|Parent company||Periplus Publishing Group|
|Founder||Charles E. Tuttle|
|Country of origin||United States of America|
|Headquarters location||North Clarendon, Vermont|
|Distribution||Simon & Schuster (US)|
Publishers Group Canada (Canada)
Publishers Group UK (UK)
|Key people||Michael Sargent (Manager)|
|Revenue||USD $2.5–$5 million (estimated, 2010)|
|No. of employees||18 (estimated, 2013)|
Tuttle Publishing, originally the Charles E. Tuttle Company, is a book publishing company that includes Tuttle, Periplus Editions, and Journey Editions. A company profile describes it as an "International publisher of innovative books on design, cooking, martial arts, language, travel and spirituality with a focus on China, Japan and Southeast Asia." Many of its books on Asian martial arts, particularly those on Japanese martial arts, were the first widely read publications on these subjects in the English language.
Publisher and book dealer Charles E. Tuttle (1915–1993) founded the company in 1948 in Tokyo, Japan, with the aim of publishing "books to span the East and West." It was the 31st corporation approved by the occupying Allied administration. In its first year of operation, the company imported and distributed U.S. paperback publications to the occupying forces, and the next year, it released its first publication. From 1951, it published many books on the Japanese language, arts, and culture, as well as translations of Japanese works into the English language.
In 1953, part of the company was separated to form a new, partially owned company, Yohan, which took on responsibility for distributing U.S. paperback books and magazines. The Charles E. Tuttle Company retained responsibility for distributing UK publications. In 1991, under chief executive Peter Ackroyd,[a] a planned acquisition of the Atlantic Monthly Press failed to eventuate. According to executives, "Tuttle, which specializes in Japanese and other Asian books, came to feel that it was putting its existing business at risk by acquiring Atlantic." In 1996, the company changed its name to Tuttle Publishing.
Since its founding, Tuttle has published more than 6,000 books and today maintains an active backlist of around 2,000 titles. The company now produces 150 new titles each year, most of which still focus on the areas of Asian interest that Tuttle has long been known for—everything from Asian literature and language learning to cooking, art, crafts, and design.
The company's founder, Charles Egbert Tuttle, Jr., was a graduate of Phillips Exeter Academy and Harvard University. He enlisted in the U.S. military and was stationed in Japan immediately after World War II, working on General Douglas MacArthur’s staff. His job, among other things, was to help revive the Japanese publishing industry after the war. After his military service was completed, he decided to stay on in Japan and set up his own business importing English-language books and magazines and exporting rare Japanese antiquarian books to U.S. libraries.
Tuttle came from a distinguished New England publishing family. His father ran Tuttle Antiquarian Books—one of several Tuttle companies in Rutland, Vermont, that had been involved with printing and publishing since the 1830s. At university, he studied American history and literature. After graduating in 1937, he worked in the library of Columbia University for a year, then joined the family business. His interest in publishing 'quality' books about Japan and Asia, and his keen eye for design and editorial matters as a publisher, grew out of an appreciation for the valuable antiquarian books that he dealt with as a youth.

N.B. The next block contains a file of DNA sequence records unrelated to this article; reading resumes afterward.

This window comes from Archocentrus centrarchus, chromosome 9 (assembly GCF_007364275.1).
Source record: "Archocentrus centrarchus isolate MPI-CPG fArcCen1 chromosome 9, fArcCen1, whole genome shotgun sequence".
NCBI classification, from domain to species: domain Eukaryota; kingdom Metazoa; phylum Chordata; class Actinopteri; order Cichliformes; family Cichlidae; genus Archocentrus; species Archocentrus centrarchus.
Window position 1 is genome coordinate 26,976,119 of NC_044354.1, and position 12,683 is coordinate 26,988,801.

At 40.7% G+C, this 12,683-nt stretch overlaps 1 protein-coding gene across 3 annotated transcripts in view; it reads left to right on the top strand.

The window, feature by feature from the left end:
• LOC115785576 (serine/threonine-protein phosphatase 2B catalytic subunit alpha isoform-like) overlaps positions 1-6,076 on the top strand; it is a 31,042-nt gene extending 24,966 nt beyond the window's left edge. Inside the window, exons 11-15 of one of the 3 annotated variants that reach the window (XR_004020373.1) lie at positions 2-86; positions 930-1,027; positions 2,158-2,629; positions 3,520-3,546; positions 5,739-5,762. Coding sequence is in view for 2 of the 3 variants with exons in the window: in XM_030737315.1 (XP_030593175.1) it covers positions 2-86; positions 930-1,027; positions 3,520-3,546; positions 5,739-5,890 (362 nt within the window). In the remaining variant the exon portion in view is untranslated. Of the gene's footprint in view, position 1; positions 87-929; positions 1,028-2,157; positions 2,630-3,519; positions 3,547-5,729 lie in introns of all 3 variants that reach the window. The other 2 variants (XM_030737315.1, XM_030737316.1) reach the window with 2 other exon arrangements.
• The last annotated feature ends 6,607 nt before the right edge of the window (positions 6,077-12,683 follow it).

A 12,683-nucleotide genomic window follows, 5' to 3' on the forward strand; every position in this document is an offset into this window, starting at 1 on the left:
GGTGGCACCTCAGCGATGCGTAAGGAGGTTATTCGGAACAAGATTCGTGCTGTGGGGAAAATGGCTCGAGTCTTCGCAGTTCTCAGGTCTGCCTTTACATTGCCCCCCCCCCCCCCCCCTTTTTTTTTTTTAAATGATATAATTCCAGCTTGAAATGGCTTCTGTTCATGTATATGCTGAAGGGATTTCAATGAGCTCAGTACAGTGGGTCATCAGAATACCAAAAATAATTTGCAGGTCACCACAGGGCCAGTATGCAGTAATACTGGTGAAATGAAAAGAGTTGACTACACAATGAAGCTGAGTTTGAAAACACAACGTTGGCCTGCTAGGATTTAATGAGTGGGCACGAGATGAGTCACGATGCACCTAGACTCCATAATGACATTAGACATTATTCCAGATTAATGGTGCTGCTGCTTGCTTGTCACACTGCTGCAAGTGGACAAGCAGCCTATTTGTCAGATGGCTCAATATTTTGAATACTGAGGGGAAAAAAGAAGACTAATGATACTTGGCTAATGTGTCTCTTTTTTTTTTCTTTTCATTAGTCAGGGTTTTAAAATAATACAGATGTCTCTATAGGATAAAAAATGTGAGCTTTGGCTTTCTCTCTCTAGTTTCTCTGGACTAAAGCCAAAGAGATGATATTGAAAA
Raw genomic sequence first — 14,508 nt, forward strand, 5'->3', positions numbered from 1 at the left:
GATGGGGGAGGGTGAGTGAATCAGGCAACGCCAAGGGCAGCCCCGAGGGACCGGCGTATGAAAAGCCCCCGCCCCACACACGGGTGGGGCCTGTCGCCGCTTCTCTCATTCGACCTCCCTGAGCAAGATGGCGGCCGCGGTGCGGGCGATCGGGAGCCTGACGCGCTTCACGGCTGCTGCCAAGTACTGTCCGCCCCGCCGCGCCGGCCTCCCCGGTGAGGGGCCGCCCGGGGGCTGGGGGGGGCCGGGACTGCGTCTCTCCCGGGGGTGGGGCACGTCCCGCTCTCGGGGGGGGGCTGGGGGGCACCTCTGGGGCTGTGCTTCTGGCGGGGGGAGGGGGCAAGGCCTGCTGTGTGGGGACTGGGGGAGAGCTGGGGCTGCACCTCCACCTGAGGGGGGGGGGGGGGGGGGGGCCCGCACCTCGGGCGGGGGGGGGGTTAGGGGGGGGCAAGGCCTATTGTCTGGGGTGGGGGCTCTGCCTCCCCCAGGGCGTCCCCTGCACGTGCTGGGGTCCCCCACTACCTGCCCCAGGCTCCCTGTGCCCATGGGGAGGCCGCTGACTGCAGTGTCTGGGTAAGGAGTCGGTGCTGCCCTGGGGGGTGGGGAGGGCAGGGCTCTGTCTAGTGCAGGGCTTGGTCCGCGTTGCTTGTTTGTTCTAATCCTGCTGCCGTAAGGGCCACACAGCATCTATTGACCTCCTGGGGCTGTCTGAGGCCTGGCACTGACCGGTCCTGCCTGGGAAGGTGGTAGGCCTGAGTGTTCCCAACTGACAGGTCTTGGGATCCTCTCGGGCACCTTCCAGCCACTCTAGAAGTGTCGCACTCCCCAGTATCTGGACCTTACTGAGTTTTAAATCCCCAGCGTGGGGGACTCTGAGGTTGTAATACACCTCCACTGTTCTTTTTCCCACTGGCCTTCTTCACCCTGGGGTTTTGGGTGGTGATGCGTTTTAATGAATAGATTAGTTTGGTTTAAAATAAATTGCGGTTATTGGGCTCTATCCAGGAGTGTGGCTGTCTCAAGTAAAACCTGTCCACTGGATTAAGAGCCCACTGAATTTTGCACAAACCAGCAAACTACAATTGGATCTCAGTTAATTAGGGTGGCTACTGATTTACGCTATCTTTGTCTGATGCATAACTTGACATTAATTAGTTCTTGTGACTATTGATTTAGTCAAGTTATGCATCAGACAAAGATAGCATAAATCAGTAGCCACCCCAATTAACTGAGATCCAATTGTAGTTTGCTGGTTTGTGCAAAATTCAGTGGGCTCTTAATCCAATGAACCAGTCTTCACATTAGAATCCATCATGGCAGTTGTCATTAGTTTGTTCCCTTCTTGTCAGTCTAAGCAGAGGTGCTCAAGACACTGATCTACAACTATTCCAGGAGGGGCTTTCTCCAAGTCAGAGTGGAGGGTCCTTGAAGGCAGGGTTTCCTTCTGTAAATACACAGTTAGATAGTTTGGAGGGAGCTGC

Tuttle publishes between 150-175 new books each year, including cooking, craft, history, art, architecture, current affairs, travel, origami, gardening and children's titles. Many early Tuttle books remain in print today, such as Japanese Children's Favorite Stories (1954), The Book of Tea (1956) and Rashomon and Other Stories (1952). Tuttle is also the official publisher of the Bruce Lee Library, with permission from his estate.
The company's bestselling books include Japanese Knitting Stitch Bible by Hitomi Shida, which has sold more than 60,000 copies since its release in 2017 and was in its fifth printing in 2018, Others include Cool Japan Guide by Abby Denson, North Korea Confidential by Daniel Tudor and James Pearson, and Geek in Japan by Hector Garcia. Tuttle Publishing is a part of Periplus Publishing Group and has a staff of around 60 people split between its offices in North Clarendon (in Vermont, USA), Singapore and Tokyo. Tuttle is one of few American publishers with offices in Asia.
According to UNESCO (2002, 2007), Tuttle Publishing is the most active publisher of books teaching Japanese to the English-speaking world, and English to the Japanese-speaking world. The company has also published books on Tagalog, Chinese, Korean, Indonesian, Burmese, Cambodian, Lao, Malay, Thai, and Vietnamese. Tuttle published its first Arabic phrasebook in 2004 and, in 2009, its first introduction to Modern Standard Hindi.
The editors work collaboratively with writers, illustrators, photographers and designers around the world. The company has a strong international network of distributors and booksellers—with Tuttle books distributed not only in North America and Asia, but from Europe to Australia and the Middle East to South Africa.
Singapore resident Eric Oey took over the company as publisher and CEO in 1996. Oey is a nephew of Charles E. Tuttle and the founder of Periplus Editions. Leading officers in the U.S. are Michael Sargent (Managing Director), David Loseby (CFO), and Christopher Johns (Sales & Marketing Director).